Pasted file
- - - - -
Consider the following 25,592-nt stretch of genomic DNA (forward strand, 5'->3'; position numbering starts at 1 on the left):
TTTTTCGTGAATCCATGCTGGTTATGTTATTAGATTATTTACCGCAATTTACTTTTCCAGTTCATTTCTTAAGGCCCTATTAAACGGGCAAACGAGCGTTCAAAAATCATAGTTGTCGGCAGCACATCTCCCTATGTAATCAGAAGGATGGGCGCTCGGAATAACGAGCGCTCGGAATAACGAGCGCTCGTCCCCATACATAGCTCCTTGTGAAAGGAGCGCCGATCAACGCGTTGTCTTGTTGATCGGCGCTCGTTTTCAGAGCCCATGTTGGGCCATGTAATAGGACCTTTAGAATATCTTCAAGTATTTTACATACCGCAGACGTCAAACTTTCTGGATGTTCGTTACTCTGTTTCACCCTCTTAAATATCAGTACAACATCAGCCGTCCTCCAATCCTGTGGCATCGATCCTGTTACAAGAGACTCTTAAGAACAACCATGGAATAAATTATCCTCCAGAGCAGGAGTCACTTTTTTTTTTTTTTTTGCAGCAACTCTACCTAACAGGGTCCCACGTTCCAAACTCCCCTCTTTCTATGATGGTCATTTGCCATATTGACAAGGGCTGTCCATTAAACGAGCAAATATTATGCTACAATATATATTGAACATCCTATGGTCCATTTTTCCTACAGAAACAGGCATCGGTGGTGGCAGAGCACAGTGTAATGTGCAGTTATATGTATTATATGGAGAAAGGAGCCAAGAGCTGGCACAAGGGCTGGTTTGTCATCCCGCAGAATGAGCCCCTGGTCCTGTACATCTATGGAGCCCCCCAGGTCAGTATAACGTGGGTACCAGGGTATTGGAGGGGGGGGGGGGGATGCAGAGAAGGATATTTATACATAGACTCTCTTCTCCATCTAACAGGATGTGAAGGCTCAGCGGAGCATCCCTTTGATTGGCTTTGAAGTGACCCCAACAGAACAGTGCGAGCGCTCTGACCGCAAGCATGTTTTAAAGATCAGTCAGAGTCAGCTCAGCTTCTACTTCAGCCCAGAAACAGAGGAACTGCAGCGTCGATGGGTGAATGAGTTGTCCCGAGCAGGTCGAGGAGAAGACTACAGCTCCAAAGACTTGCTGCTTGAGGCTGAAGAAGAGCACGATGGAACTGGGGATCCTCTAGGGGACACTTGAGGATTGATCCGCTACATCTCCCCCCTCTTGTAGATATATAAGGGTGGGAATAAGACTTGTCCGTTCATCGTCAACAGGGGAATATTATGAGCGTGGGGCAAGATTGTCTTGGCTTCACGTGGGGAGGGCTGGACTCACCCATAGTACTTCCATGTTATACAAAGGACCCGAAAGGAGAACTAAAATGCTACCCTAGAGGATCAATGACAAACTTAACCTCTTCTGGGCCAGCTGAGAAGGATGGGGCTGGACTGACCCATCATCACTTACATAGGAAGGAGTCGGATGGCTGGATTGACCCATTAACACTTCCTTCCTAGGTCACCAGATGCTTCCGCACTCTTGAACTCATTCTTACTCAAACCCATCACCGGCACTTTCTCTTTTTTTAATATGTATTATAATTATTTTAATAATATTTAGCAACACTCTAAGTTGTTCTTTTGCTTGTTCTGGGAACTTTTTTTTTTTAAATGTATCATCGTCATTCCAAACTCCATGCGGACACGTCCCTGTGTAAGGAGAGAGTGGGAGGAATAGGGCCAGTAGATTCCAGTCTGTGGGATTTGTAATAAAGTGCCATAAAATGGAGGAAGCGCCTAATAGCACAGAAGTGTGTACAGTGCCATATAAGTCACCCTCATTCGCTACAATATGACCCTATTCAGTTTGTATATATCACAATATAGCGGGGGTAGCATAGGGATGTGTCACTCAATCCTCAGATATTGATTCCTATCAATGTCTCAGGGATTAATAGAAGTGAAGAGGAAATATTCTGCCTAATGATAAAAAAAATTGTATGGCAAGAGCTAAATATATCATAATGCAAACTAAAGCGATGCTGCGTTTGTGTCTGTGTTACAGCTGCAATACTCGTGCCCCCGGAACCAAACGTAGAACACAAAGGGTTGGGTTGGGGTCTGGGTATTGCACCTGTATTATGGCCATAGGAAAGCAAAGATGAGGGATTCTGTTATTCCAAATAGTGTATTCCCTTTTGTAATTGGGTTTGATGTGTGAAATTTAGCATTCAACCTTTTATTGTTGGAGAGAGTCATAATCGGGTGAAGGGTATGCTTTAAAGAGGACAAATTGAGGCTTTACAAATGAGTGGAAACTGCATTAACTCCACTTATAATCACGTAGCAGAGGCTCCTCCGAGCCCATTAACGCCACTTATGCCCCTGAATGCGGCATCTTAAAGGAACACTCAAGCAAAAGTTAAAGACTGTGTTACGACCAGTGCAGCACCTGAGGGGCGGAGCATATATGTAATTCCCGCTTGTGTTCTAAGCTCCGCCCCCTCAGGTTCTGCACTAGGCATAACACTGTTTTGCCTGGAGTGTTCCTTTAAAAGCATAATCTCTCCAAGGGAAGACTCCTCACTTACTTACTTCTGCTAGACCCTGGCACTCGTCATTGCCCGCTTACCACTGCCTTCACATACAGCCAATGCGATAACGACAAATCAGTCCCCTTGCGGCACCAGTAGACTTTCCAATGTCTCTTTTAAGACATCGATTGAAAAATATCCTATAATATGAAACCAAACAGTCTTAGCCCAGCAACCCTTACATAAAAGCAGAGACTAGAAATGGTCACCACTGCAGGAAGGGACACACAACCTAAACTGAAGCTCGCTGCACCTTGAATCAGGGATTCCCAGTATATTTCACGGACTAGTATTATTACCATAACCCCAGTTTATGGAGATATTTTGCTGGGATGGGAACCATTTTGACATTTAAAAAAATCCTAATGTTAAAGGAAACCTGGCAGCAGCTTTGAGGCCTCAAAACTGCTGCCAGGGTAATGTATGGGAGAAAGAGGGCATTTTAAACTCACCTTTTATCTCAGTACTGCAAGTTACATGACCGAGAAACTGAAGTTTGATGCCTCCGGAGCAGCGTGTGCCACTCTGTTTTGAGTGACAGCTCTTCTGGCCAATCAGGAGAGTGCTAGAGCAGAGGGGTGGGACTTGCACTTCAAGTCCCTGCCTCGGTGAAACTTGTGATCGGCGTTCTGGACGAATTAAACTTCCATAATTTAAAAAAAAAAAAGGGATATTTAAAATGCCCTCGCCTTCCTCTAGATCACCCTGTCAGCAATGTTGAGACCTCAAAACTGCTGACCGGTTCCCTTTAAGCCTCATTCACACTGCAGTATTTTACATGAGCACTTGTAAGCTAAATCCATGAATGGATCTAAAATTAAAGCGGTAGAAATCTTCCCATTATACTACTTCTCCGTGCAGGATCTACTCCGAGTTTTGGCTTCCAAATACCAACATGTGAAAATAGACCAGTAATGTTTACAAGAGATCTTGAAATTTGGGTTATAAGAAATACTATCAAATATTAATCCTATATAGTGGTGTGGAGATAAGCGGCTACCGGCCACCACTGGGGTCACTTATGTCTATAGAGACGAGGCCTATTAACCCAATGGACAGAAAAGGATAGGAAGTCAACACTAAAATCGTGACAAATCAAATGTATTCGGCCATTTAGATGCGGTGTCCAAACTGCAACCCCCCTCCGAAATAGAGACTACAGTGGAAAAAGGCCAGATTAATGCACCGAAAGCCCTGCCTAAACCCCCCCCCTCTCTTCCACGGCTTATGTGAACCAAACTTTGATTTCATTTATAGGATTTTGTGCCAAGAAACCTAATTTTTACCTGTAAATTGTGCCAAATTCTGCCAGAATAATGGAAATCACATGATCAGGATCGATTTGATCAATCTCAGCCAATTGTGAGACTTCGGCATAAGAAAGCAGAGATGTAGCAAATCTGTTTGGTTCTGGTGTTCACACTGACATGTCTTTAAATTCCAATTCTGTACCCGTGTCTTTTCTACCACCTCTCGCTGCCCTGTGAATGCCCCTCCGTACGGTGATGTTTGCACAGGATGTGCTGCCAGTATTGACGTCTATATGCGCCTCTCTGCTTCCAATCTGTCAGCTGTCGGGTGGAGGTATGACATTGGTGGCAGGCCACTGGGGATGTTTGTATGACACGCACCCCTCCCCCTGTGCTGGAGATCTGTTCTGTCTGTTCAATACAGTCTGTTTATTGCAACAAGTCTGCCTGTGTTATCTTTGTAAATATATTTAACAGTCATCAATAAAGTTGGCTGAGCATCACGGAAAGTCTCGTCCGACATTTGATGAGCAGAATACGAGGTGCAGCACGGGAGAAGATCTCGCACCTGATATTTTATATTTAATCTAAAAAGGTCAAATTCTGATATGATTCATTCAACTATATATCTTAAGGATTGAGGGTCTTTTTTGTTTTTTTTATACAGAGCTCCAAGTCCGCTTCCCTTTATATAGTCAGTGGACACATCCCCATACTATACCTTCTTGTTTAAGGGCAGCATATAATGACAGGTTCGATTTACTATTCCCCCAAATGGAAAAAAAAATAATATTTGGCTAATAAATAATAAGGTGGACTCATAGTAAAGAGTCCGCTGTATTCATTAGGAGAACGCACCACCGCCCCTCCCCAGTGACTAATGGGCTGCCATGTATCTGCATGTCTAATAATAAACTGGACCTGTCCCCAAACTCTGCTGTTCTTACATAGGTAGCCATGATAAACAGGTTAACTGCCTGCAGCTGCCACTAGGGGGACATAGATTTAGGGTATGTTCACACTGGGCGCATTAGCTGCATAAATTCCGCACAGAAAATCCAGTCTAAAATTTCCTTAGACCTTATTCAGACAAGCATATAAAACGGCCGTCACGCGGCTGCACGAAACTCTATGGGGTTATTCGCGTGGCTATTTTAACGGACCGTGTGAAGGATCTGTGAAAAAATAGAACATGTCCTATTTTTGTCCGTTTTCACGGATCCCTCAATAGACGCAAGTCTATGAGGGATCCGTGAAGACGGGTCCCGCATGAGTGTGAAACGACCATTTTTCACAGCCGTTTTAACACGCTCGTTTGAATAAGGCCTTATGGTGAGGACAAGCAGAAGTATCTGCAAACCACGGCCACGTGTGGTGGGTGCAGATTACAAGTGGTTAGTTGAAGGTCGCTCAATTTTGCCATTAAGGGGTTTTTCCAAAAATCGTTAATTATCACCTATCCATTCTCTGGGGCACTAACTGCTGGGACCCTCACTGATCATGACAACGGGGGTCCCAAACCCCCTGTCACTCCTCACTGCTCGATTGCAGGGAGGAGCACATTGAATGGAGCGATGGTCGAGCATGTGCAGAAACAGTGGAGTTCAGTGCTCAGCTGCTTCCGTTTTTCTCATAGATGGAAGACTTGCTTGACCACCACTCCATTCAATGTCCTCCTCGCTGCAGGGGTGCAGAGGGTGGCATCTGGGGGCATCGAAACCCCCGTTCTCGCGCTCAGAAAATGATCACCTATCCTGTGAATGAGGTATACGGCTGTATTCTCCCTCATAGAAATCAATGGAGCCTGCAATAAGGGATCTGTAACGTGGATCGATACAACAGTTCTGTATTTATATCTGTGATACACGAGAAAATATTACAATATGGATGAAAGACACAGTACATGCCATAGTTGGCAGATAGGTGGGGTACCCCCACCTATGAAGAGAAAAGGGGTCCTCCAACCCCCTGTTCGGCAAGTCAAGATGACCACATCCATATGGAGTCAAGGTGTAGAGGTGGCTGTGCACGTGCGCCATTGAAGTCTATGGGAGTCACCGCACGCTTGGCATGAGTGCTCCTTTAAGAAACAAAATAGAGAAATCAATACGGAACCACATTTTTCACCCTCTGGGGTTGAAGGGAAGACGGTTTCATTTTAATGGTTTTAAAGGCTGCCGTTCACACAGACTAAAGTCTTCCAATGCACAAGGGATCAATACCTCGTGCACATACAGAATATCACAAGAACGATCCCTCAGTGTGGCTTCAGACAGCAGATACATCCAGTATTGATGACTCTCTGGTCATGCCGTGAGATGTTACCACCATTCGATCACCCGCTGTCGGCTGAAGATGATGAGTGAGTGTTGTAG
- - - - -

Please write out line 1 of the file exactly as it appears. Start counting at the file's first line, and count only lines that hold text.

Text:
Consider the following 25,592-nt stretch of genomic DNA (forward strand, 5'->3'; position numbering starts at 1 on the left):